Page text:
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Important changes to dividend tax. Should you be worried?

27/04/2016 04:42 pm

One of the important changes to this year’s Budget is related to new tax on dividends. As this question is important to many readers of Right Accounts, we are sharing key information about the change and discuss who will be happy about the change and for whom it will bring a bigger tax burden.

New dividend tax. Facts.

  • New rules took effect on 6 April 2016
  • The first £5,000 of dividend income in each tax year is tax-free.
  • If more than £5,000 a year is received from dividends, then:
    • basic-rate taxpayers, earning up to £32,000 a year, will be taxed at 7.5%.
    • higher-rate taxpayers, earning up to £43,000 a year, will be taxed at 32%.
    • additional-rate taxpayers, earning up to £150,000 a year, will be taxed at 38.1%.
    • dividends received by pensions and ISAs will be unaffected.
    • basic-rate payers, who receive dividends of more than £5,001, will need to complete self-assessment returns.

Differences from before.

In short – under previous rules, all tax-payer groups paid less tax.

Before:

  • basic-rate taxpayers did not pay any tax on their dividend income because it was seen that dividends were paid out of company profits that had already suffered corporation tax.
  • higher-rate taxpayers were taxed at 25%.
  • additional-rate taxpayers were taxed at 30.56%.

Whose wallets are going to suffer?

You are probably now wondering how these changes will affect you. Will you be better or worse off? Well, it depends on various circumstances. If you run a small family company and choose to get paid via dividends, you will not be happy.

Imagine, for example, that you are a sole director company and have profits of £70,500. You pay a director a salary of £8,000. Out of the remaining retained profit, corporation tax considers you to have a dividend of £50,000. Under the old rules, you would have been taxed £16,600 but, under the new rules, you will have to pay £19,400 in tax.

The changes in the system are not great for basic-rate taxpayers either. Under the old rules, their dividends were tax-free but now they will be taxed at 7.5% rate for dividends that are over £5,000. The new rules are also receiving a lot of criticism from retired investors with large equity portfolios.

Who is happy about the changes?

Even though, at first sight, the new rules do not seem appealing, there is one group of tax-payers who can be happy about the changes, namely the higher-rate taxpayers, who received £5,000 or less a year from dividends.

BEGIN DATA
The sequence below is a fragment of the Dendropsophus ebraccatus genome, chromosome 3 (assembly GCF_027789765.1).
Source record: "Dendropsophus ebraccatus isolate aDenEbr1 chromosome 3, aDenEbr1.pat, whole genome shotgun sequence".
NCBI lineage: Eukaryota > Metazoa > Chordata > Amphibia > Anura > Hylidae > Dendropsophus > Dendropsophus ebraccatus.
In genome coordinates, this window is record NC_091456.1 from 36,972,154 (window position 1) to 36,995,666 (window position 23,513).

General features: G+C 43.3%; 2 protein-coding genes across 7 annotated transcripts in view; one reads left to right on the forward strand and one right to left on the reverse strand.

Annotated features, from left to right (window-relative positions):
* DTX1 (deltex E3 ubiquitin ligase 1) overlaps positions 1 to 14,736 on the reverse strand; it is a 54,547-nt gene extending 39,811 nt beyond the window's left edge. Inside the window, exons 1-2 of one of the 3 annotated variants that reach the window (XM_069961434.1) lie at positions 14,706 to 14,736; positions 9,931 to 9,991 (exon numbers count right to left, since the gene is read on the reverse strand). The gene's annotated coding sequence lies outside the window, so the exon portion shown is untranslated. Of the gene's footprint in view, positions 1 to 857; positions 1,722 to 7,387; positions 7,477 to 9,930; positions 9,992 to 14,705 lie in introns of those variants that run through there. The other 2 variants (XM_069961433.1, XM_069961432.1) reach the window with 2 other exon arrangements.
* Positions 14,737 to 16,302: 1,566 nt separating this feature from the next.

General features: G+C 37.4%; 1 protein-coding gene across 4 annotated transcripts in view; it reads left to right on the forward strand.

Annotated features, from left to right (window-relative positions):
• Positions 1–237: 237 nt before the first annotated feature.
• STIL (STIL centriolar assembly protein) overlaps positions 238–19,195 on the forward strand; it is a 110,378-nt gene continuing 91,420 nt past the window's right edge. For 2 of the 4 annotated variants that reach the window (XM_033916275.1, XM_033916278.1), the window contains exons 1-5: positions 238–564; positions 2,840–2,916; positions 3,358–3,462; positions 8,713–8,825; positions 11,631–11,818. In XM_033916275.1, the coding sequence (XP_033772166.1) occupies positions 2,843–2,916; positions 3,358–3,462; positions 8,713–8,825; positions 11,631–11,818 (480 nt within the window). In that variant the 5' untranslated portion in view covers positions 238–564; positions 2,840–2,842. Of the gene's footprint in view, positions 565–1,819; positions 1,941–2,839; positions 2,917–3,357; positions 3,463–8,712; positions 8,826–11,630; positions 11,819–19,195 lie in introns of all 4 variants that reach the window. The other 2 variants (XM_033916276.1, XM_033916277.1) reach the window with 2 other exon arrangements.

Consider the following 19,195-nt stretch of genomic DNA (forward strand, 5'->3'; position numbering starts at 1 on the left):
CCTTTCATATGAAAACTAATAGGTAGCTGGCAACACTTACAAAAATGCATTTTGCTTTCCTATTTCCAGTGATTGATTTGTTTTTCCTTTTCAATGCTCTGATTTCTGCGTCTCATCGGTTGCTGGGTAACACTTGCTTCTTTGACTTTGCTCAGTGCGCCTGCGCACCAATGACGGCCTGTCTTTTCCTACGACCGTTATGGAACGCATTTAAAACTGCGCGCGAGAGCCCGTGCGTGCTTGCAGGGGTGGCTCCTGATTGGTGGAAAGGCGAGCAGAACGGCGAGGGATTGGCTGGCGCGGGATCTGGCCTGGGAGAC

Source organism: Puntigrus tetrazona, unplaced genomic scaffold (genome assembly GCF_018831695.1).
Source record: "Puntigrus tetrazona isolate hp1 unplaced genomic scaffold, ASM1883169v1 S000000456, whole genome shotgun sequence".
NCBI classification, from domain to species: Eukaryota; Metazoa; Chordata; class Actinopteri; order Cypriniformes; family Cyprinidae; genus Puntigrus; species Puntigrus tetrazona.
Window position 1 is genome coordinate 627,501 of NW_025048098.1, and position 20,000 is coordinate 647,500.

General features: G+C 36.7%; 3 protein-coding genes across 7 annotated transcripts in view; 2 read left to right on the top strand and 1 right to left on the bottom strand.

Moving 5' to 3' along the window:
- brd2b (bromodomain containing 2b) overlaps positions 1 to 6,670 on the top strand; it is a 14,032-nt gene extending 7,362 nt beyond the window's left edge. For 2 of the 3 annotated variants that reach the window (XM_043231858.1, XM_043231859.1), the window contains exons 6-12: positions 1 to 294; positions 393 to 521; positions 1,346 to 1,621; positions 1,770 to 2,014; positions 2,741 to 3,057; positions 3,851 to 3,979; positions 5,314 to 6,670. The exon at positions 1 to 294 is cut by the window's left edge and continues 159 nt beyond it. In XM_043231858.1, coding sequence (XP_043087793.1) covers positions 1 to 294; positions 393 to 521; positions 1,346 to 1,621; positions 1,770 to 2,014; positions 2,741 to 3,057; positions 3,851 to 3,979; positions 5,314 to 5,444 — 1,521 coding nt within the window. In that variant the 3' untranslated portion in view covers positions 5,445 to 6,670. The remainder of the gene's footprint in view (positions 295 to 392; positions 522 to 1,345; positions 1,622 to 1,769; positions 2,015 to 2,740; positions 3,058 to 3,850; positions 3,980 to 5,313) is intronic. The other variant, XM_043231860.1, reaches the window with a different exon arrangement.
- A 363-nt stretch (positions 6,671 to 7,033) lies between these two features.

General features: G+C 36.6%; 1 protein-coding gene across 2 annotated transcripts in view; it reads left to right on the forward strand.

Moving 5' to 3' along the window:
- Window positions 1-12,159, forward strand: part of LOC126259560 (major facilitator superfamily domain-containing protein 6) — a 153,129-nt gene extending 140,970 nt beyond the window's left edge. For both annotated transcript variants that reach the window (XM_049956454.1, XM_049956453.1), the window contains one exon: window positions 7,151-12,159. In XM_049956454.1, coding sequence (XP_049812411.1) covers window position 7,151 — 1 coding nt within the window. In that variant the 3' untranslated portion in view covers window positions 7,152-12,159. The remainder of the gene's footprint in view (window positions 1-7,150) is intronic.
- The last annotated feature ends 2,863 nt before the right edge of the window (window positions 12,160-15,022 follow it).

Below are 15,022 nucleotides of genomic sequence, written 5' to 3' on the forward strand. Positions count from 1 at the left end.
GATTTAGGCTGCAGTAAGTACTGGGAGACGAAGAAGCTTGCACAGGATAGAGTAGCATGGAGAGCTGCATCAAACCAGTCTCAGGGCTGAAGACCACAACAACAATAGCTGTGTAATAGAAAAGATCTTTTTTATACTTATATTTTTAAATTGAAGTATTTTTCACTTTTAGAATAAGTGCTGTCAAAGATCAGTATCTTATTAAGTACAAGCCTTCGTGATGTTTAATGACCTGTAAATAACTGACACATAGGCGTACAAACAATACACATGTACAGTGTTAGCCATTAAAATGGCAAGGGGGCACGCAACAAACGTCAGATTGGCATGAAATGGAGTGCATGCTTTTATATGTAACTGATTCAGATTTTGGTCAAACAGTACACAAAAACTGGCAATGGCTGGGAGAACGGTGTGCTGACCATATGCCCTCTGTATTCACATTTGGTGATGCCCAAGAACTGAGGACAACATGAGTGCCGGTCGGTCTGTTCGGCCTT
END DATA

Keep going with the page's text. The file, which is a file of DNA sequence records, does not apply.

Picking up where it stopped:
For example, if you are a higher-rate taxpayer and you receive £5,000 in dividends, under the old system, you would have had to pay £1,250 in tax (25% rate). Under the new rules, because of the £5,000 allowance, you will not have to pay a single penny.

Also, we would like to point out that dividend income is still eligible for the personal allowance. So, for example, if, this year, you receive £16,000 in dividend income, £11,000 will be covered by personal allowance and the remaining £5,000 will be tax-free because of the new rules. In this case, you will therefore not have to pay any tax.

Dividends from ISAs and pension plans.

Before the new rules took effect, there was much speculation about what was going to happen with dividends held in ISAs. Some thought that under the new rules it would be possible to get more dividends, but that is not going to happen – the new rules have no effect on ISAs.

There are no changes to pension plans either. Any dividends received won’t be taxed while they remain in the pension plan but will be taxable as pension income when withdrawn by the pension saver. However, note that, in this case, the £5,000 allowance will not apply because the recipient of the dividend will be the pension scheme, not the beneficiary.

How can I pay less tax?

Missed the chance to draw as much as possible in dividends before this April? There are still some options, which you could consider, in order to pay less tax.

  1. You could consider transferring your shares to ISAs. As payments are likely to rise in the future, it is advisable to start switching to ISAs even if you currently receive less than £5,000 in dividends. However, keep in mind that if you decide to move to ISAs, you have to take into account that you will probably need quite a lot of time to do so because of the annual £15,240 ISA allowance. Therefore, this option is not suitable for pensioners.
  2. Another option, especially attractive for higher-rate taxpayers, could be specialised investment plans (including offshore), which make deferring of tax on income possible.